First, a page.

Labels

Portrait (310) Travel (205) Food or Coffee (115) Trip (93) Landscape (92) Thailand (56) Selangor (51) Kuala Lumpur (44) Vietnam (42) Wedding (41) Japan (38) Video (37) Pulau Pinang (32) Gone Big (29) Over Night (29) Event (26) Hong Kong (24) Pahang (24) Korea (23) Perak (13) Dairy (11) Melaka (11) Cambodia (10) China (6) Flora (5) Macau (5) Negeri Sembilan (4) Fauna (3) For Sale (2) Kedah (2) Kuantan (2) Indonesia (1) Johor (1) Pulau Langkawi (1) Taiwan (1)

Thursday, July 23, 2015

Vietnam . Mũi Né . Their Life . Their Work


Vietnam . Mũi Né . Their Life . Their Work



Understand about it
Northeast of Phan Thiet the coastal road climbs over the slope of a Cham-Tower-topped hill and descends onto the long, sandy crescent of Mui Ne Bay. The formerly little-inhabited beach south of the fishing village of Mui Ne proper has seen some serious development in the last 15 years. Now it is a 15 km long strip of resorts that line up like pearls on Nguyen Dinh Chieu street, shaded by coconut palms. The main resort strip lies between the addresses of 2 and 98 Nguyen Dinh Chieu and is actually named Ham Tien.
Given the choice, nature would move the sand around, much to the dismay of some developers. Beach sand tends to migrate up and down the coast seasonally, leaving some (but not all) spots with just a concrete breakwater rather than sandy beach. There is always a good sandy beach somewhere along this 10 km beach. Accommodations at higher addresses tend to be smaller and less expensive, somewhat removed from the main tourist section and more mixed in with local life. If a sandy beach is important to you, some research is called for before booking in that area.
A few bargain hotels have popped up on the inland side of the road, across from the beach-side resorts. If you stay on the inland side, you will need to pass though one of the resorts to reach the beach, which might or might not result in some hassle from the guards. The resorts jealously guard their lounge chairs and palapas, though the beach itself is open to everyone. If all else fails, you can always access a nice sandy stretch of beach via the Joe's Cafe with a drink purchase at 86 Nguyen Dinh Chieu.
The town is very popular with Russian package tour tourists which means most of the restaurants have signs, names, menus in Russian.
After the eclipse event October 25, 1995, Mui Ne seems to be shined by scientists and astronomy enthusiasts around the world who flocked to here to admire the eclipse. From that romantic landmarks of Mui Ne are explored, including Mui Ne Fairy Stream. Mui Ne Fairy Stream is a favorite destination of both domestic and foreign tourists. With three main colors: white, red and orange, Mui Ne Fairy Stream becomes unique and mysterious. The water flow of Mui Ne Fairy Stream is not pure as other stream; it is described with orange red color.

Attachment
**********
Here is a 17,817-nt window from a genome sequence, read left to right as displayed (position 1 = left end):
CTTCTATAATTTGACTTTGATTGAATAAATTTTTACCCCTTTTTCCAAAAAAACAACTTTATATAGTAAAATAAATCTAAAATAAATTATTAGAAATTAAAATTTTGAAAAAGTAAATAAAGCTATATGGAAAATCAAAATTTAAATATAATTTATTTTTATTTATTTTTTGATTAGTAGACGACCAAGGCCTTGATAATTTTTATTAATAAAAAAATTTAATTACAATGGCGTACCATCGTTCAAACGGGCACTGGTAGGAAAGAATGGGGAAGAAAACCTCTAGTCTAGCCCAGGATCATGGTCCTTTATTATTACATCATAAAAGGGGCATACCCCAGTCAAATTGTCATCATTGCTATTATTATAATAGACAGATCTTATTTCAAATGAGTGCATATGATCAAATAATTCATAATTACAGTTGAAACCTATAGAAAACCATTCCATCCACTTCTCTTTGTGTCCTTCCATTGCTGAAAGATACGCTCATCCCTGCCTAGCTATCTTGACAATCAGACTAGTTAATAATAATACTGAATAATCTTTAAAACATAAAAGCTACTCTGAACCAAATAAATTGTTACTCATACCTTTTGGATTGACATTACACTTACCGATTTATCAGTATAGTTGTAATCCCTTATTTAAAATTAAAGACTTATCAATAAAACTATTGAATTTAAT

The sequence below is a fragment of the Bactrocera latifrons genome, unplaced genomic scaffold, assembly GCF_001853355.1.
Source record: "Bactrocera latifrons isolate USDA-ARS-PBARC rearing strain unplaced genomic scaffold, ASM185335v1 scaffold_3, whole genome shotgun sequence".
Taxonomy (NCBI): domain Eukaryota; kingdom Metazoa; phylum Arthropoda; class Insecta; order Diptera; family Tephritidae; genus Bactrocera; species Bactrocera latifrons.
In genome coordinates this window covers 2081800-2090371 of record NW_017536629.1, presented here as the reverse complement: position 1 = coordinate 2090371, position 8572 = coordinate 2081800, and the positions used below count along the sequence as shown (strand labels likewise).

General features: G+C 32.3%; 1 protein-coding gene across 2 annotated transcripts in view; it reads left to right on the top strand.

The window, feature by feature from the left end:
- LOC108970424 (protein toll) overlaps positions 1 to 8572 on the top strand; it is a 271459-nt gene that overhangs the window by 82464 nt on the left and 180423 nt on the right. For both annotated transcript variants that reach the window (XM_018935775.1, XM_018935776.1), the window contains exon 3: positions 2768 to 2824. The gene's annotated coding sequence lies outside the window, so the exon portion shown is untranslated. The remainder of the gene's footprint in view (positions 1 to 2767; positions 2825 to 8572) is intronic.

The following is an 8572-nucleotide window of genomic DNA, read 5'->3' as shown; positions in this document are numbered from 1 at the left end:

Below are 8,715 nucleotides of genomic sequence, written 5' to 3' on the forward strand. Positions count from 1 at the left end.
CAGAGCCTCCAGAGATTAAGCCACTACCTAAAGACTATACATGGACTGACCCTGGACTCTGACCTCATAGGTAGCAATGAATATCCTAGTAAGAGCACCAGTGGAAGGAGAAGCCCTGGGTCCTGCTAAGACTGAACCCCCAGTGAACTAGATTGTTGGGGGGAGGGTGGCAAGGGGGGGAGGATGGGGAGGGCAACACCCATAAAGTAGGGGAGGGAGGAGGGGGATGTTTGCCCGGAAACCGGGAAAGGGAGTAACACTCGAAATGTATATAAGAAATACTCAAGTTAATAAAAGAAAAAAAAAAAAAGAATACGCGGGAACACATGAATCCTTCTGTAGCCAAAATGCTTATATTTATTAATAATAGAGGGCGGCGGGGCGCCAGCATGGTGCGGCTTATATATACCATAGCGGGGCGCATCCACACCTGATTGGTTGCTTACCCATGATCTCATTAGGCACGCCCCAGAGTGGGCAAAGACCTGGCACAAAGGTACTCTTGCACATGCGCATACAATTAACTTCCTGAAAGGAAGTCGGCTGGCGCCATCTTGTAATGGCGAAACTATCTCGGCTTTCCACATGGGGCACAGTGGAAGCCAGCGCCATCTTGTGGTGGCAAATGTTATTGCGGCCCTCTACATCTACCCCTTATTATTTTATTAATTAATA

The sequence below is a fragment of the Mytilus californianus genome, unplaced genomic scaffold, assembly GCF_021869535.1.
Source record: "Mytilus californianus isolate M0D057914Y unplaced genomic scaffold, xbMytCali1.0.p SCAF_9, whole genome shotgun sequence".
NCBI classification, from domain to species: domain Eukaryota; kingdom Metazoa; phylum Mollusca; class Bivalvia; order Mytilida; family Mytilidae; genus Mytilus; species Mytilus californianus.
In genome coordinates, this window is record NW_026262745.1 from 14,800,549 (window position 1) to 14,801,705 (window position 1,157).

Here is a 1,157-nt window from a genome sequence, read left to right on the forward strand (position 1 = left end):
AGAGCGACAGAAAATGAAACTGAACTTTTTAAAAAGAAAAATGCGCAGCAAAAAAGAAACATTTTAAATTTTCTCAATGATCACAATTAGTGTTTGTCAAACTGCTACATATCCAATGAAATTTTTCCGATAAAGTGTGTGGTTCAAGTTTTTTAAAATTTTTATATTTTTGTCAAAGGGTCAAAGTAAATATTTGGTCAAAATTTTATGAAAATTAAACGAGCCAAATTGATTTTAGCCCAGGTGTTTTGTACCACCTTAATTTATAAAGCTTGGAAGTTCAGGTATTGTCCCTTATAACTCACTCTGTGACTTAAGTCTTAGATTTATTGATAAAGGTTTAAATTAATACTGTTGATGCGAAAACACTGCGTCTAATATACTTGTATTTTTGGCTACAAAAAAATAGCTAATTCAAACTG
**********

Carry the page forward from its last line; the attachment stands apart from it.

What you can see when you visiting here
Po Sha Inu tower is a derelict remainder of the ancient Cham culture that was built in the 8th century.
Fish Sauce Plants, where the famous nuoc mam (fish sauce) is produced. Big jars harbour the concoction that, after months in the blazing sun, is sold all over Vietnam to add some spice to the food.
The famous Sand Dunes (Doi Cat), on the main coastal road a short distance north of the fishing town at the north end of Mui Ne bay, about 10 km from the main resort strip. The whole region is fairly sandy, with orange sand threatening to blow onto the coastal road in some spots. The dunes that visitors visit are about 50ha (1/2km²) of open sand on a hillside with ten-meter undulations, staffed by dusty children with plastic slides, who will offer instruction and assistance if you want to slide on the sand. Avoid these children at all costs. The plastic slides that they offer are simply an excuse to to steal your belongings when you are not looking. They will offer to carry your bag for you as you go sliding, then steal your phone of wallet, and there are so many boys that you wont be able to tell who did it. The dunes also offer nice views of the sea coast to the north. In all, it's worth a half-hour visit, especially if you have rented your own motorbike for the day. On the opposite side of the road are a series of small cafes, where you can park your motorbike for a small fee if you ride there on your own. Most day tours sold by local tour operators include a stop at the dunes. The trip by taxi from the main resort strip would be about 150,000VND each way, and less by xe om. It is reachable by bicycle in 30-45 minutes, passing the Fairy Stream on the way.